Saturday, March 12, 2016

Groundhog Day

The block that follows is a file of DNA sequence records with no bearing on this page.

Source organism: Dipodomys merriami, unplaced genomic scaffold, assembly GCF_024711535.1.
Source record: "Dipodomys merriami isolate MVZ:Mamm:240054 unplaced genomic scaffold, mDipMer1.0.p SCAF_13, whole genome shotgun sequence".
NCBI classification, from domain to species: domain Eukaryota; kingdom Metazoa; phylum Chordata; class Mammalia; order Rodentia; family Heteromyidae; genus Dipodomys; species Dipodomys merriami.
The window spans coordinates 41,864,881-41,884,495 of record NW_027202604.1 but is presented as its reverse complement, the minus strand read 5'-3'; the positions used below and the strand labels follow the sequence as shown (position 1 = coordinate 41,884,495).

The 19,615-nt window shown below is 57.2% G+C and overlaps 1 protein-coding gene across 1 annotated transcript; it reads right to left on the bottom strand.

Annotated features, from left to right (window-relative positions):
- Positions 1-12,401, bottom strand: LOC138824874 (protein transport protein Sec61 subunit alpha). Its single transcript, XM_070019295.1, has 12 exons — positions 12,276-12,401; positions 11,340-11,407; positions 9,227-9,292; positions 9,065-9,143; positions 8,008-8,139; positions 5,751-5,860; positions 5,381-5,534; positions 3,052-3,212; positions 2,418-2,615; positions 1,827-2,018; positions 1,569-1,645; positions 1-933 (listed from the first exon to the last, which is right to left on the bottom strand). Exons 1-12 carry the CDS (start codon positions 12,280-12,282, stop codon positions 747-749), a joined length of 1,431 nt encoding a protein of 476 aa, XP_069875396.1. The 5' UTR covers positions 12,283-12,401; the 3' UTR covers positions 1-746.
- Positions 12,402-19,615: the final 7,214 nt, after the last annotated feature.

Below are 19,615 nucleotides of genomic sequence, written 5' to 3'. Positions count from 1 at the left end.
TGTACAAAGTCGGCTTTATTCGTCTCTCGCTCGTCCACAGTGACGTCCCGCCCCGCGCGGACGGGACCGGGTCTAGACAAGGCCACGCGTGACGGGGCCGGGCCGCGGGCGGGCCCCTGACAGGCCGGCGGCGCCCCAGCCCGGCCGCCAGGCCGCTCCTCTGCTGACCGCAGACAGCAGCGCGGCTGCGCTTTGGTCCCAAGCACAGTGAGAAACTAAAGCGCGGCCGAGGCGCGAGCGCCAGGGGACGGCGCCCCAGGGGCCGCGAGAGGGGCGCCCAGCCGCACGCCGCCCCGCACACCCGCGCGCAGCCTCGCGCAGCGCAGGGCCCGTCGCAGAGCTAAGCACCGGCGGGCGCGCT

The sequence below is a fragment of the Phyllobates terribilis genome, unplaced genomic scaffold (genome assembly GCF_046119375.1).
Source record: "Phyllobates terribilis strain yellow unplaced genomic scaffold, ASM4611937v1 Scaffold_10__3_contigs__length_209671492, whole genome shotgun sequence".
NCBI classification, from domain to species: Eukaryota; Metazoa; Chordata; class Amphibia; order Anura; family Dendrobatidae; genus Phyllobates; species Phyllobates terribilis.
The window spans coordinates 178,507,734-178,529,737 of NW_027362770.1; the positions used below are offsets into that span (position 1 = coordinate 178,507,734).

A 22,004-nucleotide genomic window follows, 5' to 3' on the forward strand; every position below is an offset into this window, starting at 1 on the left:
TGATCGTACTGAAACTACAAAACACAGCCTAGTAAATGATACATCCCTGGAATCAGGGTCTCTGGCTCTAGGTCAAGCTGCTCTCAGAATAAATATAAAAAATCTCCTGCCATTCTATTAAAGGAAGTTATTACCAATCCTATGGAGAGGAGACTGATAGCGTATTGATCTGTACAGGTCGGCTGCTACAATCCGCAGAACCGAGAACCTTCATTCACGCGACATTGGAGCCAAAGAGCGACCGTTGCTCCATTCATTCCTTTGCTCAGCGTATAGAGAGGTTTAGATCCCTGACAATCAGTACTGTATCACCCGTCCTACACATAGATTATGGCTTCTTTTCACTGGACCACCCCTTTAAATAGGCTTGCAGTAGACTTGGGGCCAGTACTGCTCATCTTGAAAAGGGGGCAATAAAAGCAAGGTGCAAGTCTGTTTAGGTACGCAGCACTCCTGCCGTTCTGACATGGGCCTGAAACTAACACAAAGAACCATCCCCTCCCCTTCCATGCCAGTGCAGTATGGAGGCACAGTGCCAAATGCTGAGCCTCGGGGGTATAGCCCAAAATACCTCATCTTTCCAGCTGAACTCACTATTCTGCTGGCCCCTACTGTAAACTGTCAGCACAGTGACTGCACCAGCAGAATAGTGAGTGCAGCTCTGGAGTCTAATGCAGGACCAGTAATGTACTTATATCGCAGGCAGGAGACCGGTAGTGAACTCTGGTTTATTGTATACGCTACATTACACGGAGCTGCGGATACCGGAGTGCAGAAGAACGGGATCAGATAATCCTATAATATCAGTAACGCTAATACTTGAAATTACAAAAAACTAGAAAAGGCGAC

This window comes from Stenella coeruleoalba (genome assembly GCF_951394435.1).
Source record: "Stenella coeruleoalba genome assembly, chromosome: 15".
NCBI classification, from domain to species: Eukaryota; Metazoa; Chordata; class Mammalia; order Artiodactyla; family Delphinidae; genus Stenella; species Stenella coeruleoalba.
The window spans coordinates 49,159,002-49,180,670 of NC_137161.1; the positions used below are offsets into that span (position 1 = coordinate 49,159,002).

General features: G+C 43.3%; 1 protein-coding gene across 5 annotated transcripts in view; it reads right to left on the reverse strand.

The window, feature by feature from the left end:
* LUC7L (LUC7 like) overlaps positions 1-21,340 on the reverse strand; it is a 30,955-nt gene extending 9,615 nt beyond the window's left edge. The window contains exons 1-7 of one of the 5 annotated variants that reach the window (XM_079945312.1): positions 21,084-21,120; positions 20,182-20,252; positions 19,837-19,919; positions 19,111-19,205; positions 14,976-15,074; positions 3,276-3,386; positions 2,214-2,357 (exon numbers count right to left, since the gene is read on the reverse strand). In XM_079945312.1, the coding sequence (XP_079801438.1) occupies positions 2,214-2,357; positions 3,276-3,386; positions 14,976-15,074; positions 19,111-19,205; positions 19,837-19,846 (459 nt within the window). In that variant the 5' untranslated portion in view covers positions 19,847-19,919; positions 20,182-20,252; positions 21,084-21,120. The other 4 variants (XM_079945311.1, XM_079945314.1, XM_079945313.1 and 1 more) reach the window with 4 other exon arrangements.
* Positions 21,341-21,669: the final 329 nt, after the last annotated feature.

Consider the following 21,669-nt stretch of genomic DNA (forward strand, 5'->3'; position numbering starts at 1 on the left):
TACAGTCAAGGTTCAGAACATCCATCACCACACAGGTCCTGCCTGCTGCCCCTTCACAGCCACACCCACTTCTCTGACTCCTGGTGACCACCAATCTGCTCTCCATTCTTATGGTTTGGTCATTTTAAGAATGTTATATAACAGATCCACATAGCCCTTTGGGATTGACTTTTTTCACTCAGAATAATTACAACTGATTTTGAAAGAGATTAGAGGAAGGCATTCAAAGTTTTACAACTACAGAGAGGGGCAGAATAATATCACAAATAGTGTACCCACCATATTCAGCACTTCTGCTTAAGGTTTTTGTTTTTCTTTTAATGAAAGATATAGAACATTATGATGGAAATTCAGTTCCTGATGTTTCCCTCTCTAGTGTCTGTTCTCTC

Wake up, campers! It's COLD OUT THERE THIS MORNING! Okay, it's not, it's like 75 here in Virginia, but if you woke up to that every morning for 30+ years, you'd get used to it. This movie fascinates me as the only movie I've ever heard of noted to be religiously instructive for both Catholics and Buddhists. Both for generally the same reason - the perfection of the human soul through the cycle of time, though for the Catholics it's through Purgatory, and Buddhists through the cycle of reincarnation. I've also heard that it's become military slang for tours where the days all run together because absolutely nothing is happening, but that may be outdated lingo. Either way, what started out as a goofy concept by Harold Ramis about a guy cursed by a vengeful ex-girlfriend (a plot point thankfully cut) has become far more than that. This is another movie that serves as a cultural touchstone, which is what I thought most of the movies on the Registry were going to be. Sometimes I find myself confused as to why a particular film was chosen, but this one obviously falls under "culturally significant". Which is odd, because according to Wikipedia, this was a film that didn't generate a lot of buzz when it came out. It's one of those movies that you see and think "Yeah, this was a decent flick", and then eventually you want to watch it again, and on the repeat viewings, you realize it's brilliant. This film holds personal interest for me, as my mother actually grew up in Punxatawney, and I still have family living there. Disappointingly, none of the movie was filmed there - Punxie does not look at all like it does in the movie. I haven't been there in about 20 years now, but I remembered being surprised by that. But they do get the way a small town manages to be simultaneously charming and boring down pat. I don't know - sometimes I don't think I'd mind getting stuck in a time loop myself, just for the chance to acquire as much knowledge as possible. But then the one major hole that's overlooked in the film would come up. Phil is estimated to spend 34 years in the time loop. While he is shown to have spent a fair amount of time goofing off, rather than in self-improvement, he still has 34 years of extra study and knowledge in a young brain that other people just don't have. That's bound to make readjusting to others a bit difficult. With the time he had when he went in, he re-emerges a genius. It's actually kind of eerie if you delve too deeply into it. If Harold Ramis's original estimate of 10,000 years had been correct, Phil would have emerged from the loop practically a different species. Just something to think about. I would suggest that anyone watch this movie, and more than that, I would suggest they watch it a few times. This is a movie to be watched and re-watched so it can be fully appreciated.

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